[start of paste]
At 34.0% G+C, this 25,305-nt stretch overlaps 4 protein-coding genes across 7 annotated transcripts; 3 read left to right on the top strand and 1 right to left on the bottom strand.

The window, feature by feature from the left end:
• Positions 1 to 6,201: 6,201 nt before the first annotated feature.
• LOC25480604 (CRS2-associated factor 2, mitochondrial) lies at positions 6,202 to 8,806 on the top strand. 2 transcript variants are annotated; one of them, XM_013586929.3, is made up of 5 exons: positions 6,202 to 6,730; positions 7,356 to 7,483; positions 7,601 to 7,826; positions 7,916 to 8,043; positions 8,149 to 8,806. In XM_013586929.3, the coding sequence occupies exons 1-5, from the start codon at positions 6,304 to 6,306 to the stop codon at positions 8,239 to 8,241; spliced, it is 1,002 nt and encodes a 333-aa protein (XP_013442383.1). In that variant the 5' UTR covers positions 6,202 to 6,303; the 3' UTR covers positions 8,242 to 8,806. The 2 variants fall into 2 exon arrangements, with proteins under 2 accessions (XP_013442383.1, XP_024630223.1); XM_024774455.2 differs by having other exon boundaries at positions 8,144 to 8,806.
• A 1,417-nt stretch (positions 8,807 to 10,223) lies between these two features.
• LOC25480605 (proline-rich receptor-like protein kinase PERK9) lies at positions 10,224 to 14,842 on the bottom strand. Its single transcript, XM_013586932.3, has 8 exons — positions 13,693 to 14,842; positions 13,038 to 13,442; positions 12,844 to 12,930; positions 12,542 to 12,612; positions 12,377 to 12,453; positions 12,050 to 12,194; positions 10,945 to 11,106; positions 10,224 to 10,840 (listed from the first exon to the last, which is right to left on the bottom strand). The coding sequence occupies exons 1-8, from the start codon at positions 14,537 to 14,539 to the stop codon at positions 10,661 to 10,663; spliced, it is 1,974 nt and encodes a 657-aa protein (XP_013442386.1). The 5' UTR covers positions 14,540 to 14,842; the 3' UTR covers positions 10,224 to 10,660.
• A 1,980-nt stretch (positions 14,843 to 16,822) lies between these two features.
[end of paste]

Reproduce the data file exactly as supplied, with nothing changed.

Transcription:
At 34.0% G+C, this 25,305-nt stretch overlaps 4 protein-coding genes across 7 annotated transcripts; 3 read left to right on the top strand and 1 right to left on the bottom strand.

The window, feature by feature from the left end:
• Positions 1 to 6,201: 6,201 nt before the first annotated feature.
• LOC25480604 (CRS2-associated factor 2, mitochondrial) lies at positions 6,202 to 8,806 on the top strand. 2 transcript variants are annotated; one of them, XM_013586929.3, is made up of 5 exons: positions 6,202 to 6,730; positions 7,356 to 7,483; positions 7,601 to 7,826; positions 7,916 to 8,043; positions 8,149 to 8,806. In XM_013586929.3, the coding sequence occupies exons 1-5, from the start codon at positions 6,304 to 6,306 to the stop codon at positions 8,239 to 8,241; spliced, it is 1,002 nt and encodes a 333-aa protein (XP_013442383.1). In that variant the 5' UTR covers positions 6,202 to 6,303; the 3' UTR covers positions 8,242 to 8,806. The 2 variants fall into 2 exon arrangements, with proteins under 2 accessions (XP_013442383.1, XP_024630223.1); XM_024774455.2 differs by having other exon boundaries at positions 8,144 to 8,806.
• A 1,417-nt stretch (positions 8,807 to 10,223) lies between these two features.
• LOC25480605 (proline-rich receptor-like protein kinase PERK9) lies at positions 10,224 to 14,842 on the bottom strand. Its single transcript, XM_013586932.3, has 8 exons — positions 13,693 to 14,842; positions 13,038 to 13,442; positions 12,844 to 12,930; positions 12,542 to 12,612; positions 12,377 to 12,453; positions 12,050 to 12,194; positions 10,945 to 11,106; positions 10,224 to 10,840 (listed from the first exon to the last, which is right to left on the bottom strand). The coding sequence occupies exons 1-8, from the start codon at positions 14,537 to 14,539 to the stop codon at positions 10,661 to 10,663; spliced, it is 1,974 nt and encodes a 657-aa protein (XP_013442386.1). The 5' UTR covers positions 14,540 to 14,842; the 3' UTR covers positions 10,224 to 10,660.
• A 1,980-nt stretch (positions 14,843 to 16,822) lies between these two features.